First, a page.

Soon — maybe as early as Friday — President Donald Trump, with Senator Marco Rubio of Florida, is expected to announce a presidential initiative that will roll back the Obama-era efforts that loosened the 56-year-old United States embargo on Cuba. How far will the president go?
More important than the actual content of the executive changes, though, will be how the United States Congress, businesses and other interested groups react to Mr. Trump’s reversal of policies that, according to Pew Research Center, 75 percent of Americans support.
Key, too, will be the reaction of the Cuban government. For the past half-century, the gerontocratic Cuban regime has survived because the embargo has not just isolated the Cuban people from their closest neighbor of more than 300 million — including close to two million fellow Cubans — but also provided a convenient excuse for the regime’s economic failure.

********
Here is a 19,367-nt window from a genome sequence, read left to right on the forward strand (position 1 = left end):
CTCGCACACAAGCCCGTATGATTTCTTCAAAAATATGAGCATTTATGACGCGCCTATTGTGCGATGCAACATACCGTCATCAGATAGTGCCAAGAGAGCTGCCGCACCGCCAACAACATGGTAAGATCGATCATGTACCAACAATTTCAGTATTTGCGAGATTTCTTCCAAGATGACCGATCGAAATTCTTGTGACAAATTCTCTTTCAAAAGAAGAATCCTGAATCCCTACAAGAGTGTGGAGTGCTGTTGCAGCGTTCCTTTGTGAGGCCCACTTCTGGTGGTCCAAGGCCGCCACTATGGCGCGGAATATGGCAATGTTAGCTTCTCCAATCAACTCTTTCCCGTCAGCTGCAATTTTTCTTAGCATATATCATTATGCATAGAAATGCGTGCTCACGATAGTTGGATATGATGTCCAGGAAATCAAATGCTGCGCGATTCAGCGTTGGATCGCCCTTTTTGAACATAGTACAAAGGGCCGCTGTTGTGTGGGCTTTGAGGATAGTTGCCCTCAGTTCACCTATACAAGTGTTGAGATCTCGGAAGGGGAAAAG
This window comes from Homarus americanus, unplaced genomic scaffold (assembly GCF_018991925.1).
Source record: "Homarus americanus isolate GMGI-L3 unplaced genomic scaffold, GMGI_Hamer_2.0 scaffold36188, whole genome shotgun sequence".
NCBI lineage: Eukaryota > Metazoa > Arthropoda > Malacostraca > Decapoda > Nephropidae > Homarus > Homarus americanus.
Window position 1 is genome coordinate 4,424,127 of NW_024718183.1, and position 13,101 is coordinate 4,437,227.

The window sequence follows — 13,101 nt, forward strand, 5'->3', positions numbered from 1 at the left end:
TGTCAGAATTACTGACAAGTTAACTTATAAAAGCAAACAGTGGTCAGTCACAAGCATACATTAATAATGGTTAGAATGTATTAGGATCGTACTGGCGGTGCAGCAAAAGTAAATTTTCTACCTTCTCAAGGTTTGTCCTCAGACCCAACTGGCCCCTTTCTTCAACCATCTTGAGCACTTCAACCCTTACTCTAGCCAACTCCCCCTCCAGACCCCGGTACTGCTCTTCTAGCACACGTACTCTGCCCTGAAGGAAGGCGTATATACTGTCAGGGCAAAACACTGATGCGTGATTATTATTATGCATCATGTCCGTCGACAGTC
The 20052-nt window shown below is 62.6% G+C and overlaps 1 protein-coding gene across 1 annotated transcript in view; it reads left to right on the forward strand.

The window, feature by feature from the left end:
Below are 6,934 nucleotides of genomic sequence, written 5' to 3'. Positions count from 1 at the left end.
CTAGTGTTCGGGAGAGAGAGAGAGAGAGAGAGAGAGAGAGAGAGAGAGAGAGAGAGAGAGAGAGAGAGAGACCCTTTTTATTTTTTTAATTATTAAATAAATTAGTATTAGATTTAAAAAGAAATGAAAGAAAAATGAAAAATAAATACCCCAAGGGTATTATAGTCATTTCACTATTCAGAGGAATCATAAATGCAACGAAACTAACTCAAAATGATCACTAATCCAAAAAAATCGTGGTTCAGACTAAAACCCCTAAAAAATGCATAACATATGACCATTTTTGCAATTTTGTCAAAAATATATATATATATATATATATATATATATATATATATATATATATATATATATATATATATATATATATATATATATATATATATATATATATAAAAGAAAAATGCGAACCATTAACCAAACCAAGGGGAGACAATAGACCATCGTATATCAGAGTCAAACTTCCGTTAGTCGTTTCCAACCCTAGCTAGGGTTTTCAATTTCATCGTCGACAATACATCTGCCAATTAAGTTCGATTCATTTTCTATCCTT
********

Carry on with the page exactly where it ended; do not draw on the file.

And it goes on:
Despite the assertions of its advocates, the embargo’s harshness has never correlated with improvements in human rights. The worst crackdown in modern Cuban history was in April 2003, when the Cuban government rounded up 75 human rights activists and independent journalists and sentenced them to an average of 20 years in prison. That was precisely when the embargo was at its tightest, under George W. Bush’s administration, when even Cuban-Americans were restricted in how often they could travel to the island to visit relatives or send them money. (Most political prisoners were released in 2010-11 through a deal brokered by the Vatican.)
What the United States lacked then but has now is leverage. Since President Barack Obama announced the first in a series of dramatic reforms on Dec. 17, 2014, to normalize relations, the United States and Cuba have collaborated on fighting narcotics trafficking and money laundering, cooperated on improving port and airport security, and managed to secure visits from officials like the United Nations special rapporteur on human trafficking.
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